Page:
England against Germany will be an amazing occasion – I cannot wait for Tuesday night, and I’m feeling pretty confident about it too.
There are so many stories behind our previous meetings at major finals, whether they have ended well or badly for us. I have played in a few, and experienced both outcomes myself.
This time? It’s going to be tough, but we are at Wembley in front of 40,000 fans and there are a few other things that give us hope.
Germany were less than 10 minutes away from being knocked out of Euro 2020 before Leon Goretzka’s late equaliser against Hungary, and there are plenty of question marks about Joachim Low’s side.
They have conceded in every game they have played at this tournament and although our forward line is yet to click, I am looking forward to seeing us go at the Germany defence, because we have the pace to worry them.
We certainly don’t have to fear Germany anyway. In fact I haven’t seen anything at this European Championship that we should really be scared of.
Wednesday night was incredible to watch. At different times we were playing all four of the teams from Group F in the last 16, but I was saying to Gary Lineker that it didn’t matter who we ended up against – none of them have been playing at full pelt.
It is the same with all the other countries who have reached the knockout stage, other than possibly Italy, who have been very impressive in winning all of their games so far and – like us – are yet to concede.
I don’t want to get ahead of myself, because this Germany game is a very difficult one to get through first, but we have got a decent draw and we probably couldn’t have asked for a more favourable run to get to the final.
Of course England will have to improve if we are going to get there, but from what I’ve seen we have got a decent chance of going deep into this tournament.
This is where it really gets interesting though – there have not been many surprises so far, and all the big-hitters are through as expected.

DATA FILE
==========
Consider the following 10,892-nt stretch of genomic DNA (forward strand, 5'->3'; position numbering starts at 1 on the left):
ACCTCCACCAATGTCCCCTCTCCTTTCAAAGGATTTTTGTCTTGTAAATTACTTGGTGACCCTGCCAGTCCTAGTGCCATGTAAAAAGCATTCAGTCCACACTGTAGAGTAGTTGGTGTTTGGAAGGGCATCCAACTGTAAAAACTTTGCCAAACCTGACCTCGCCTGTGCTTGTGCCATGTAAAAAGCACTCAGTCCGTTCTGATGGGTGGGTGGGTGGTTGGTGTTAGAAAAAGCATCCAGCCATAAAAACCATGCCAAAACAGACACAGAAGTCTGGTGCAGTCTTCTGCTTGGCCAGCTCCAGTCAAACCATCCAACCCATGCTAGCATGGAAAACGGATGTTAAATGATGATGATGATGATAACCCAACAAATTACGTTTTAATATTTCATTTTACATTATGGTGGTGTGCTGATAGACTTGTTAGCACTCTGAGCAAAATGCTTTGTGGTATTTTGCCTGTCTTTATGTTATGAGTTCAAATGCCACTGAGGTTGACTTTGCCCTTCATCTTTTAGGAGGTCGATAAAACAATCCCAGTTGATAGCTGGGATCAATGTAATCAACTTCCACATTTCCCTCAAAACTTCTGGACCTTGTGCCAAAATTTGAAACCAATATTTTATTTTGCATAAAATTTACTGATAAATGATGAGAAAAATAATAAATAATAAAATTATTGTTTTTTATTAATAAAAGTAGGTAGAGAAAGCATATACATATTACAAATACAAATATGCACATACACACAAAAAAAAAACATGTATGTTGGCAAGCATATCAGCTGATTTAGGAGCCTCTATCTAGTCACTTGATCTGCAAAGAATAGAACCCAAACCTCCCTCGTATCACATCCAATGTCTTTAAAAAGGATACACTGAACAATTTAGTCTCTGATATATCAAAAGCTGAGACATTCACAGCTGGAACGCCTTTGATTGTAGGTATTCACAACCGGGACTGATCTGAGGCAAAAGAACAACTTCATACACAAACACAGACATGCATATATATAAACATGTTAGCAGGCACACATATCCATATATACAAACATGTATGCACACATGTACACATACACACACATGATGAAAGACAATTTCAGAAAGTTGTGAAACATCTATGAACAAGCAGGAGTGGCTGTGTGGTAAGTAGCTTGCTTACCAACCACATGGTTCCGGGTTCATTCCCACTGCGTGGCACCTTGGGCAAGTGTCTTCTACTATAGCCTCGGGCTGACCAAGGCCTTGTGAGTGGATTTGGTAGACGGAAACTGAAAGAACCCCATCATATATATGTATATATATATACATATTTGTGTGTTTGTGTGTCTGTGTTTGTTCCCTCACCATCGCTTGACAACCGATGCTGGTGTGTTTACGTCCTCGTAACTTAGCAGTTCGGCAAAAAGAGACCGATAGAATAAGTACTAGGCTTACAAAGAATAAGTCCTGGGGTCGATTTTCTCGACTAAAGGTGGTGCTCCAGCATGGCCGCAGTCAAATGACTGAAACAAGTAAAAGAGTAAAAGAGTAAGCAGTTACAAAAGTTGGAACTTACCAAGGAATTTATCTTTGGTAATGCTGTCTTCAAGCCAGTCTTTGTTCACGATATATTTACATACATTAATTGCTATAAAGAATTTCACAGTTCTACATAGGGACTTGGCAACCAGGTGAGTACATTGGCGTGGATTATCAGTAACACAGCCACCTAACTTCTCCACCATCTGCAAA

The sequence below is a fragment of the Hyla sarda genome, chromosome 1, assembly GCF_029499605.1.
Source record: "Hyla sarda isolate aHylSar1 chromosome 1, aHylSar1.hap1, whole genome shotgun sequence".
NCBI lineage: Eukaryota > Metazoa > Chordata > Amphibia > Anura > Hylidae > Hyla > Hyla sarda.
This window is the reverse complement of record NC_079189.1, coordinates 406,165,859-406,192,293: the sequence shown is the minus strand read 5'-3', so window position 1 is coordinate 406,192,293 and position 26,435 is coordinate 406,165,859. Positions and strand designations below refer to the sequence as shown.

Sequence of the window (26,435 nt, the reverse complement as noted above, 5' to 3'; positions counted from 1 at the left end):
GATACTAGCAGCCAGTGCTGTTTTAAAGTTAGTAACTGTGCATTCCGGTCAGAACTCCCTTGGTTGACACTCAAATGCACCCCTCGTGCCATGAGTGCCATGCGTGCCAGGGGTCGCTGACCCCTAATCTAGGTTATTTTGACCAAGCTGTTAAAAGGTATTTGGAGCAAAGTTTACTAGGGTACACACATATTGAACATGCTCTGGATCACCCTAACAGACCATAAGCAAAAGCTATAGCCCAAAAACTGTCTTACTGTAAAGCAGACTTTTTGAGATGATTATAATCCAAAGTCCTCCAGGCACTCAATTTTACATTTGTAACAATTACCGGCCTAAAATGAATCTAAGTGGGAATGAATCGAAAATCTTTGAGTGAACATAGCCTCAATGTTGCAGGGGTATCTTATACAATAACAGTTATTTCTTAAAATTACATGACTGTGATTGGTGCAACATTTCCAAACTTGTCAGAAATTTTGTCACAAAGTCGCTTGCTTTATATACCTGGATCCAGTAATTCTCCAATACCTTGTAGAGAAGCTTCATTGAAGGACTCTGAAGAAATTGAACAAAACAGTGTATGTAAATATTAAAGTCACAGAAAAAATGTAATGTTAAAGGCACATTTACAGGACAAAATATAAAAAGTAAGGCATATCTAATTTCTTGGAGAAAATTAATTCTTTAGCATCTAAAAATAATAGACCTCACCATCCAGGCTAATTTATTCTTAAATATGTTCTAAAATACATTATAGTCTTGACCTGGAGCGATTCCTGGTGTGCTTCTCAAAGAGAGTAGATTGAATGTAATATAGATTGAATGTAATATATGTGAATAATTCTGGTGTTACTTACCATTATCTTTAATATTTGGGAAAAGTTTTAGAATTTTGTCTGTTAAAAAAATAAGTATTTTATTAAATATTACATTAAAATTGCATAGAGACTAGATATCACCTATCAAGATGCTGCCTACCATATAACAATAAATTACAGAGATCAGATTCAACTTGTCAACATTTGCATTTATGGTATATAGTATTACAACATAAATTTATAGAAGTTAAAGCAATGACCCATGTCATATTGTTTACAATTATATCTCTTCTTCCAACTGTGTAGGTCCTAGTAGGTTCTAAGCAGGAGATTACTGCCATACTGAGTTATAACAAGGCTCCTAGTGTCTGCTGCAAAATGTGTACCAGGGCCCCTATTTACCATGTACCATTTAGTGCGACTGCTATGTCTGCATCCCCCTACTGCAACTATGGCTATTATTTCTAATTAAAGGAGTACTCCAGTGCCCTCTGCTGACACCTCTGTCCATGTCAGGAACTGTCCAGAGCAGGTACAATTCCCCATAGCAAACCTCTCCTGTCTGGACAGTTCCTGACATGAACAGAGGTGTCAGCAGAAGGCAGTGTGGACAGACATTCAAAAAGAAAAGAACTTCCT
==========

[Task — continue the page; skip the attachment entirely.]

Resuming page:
We are not the only ones who will be saying our Euro 2020 starts here.
England’s attack is the obvious area where we need to get better if we are going to make it all the way to the final at Wembley on 11 July.
To me, it looks like Gareth Southgate felt we looked a little bit vulnerable defensively, and he has definitely addressed that but, in doing so, he has taken something away from us when we go forward.
Our attacking stats so far in this tournament are not great – we have had the least shots and created the fewest chances of any of the teams in the last 16, and our stats for both are worse than many of the teams who did not make it through.
I’m not really bothered about that, though. That’s partly down to the way we have managed games – we’ve never been behind and had to chase a goal.
We also know we’ve got the forward players to pose far more of a threat, we just haven’t found the right balance yet.
Jack Grealish and Bukayo Saka both did well after coming into the team against the Czech Republic – I liked the way they were so positive on the ball, and always turned and ran at defenders.
But Phil Foden will be back in contention to face Germany after being left out against the Czechs because he was on a yellow card, and Mason Mount will be available because his self-isolation ends the night before the game.
So, Southgate has got some big decisions to make, although I still look at his different options as being a good problem to have.
Overall, we played very well in the first half of our win over the Czech Republic, although we were a bit flat after the break.
Despite that, we didn’t concede and we won comfortably. On top of that it was important Harry Maguire and Jordan Henderson both got some minutes, because they are going to play a big part from this point onwards.
Maguire played the full game on Tuesday and he made us look like a better a team all-round – not only was he solid defensively, he also got us on the front foot with some of his forward passing – he was fizzing the ball into Harry Kane, which was really good to see.
One of the areas we did really well at in Russia at the 2018 was set-pieces – nine of the 12 goals we scored came from them.
We haven’t really got going on that front yet this time around – John Stones hit the post from a corner against Scotland but that is the closest we’ve come to scoring from a dead-ball situation.
With the quality we have got, though, I feel like that could change at any time.
Hopefully Tuesday night is when it all comes together for us, but I’m not worried that we won’t be able to get a goal if we really need one.
Alan Shearer was speaking to BBC Sport’s Chris Bevan.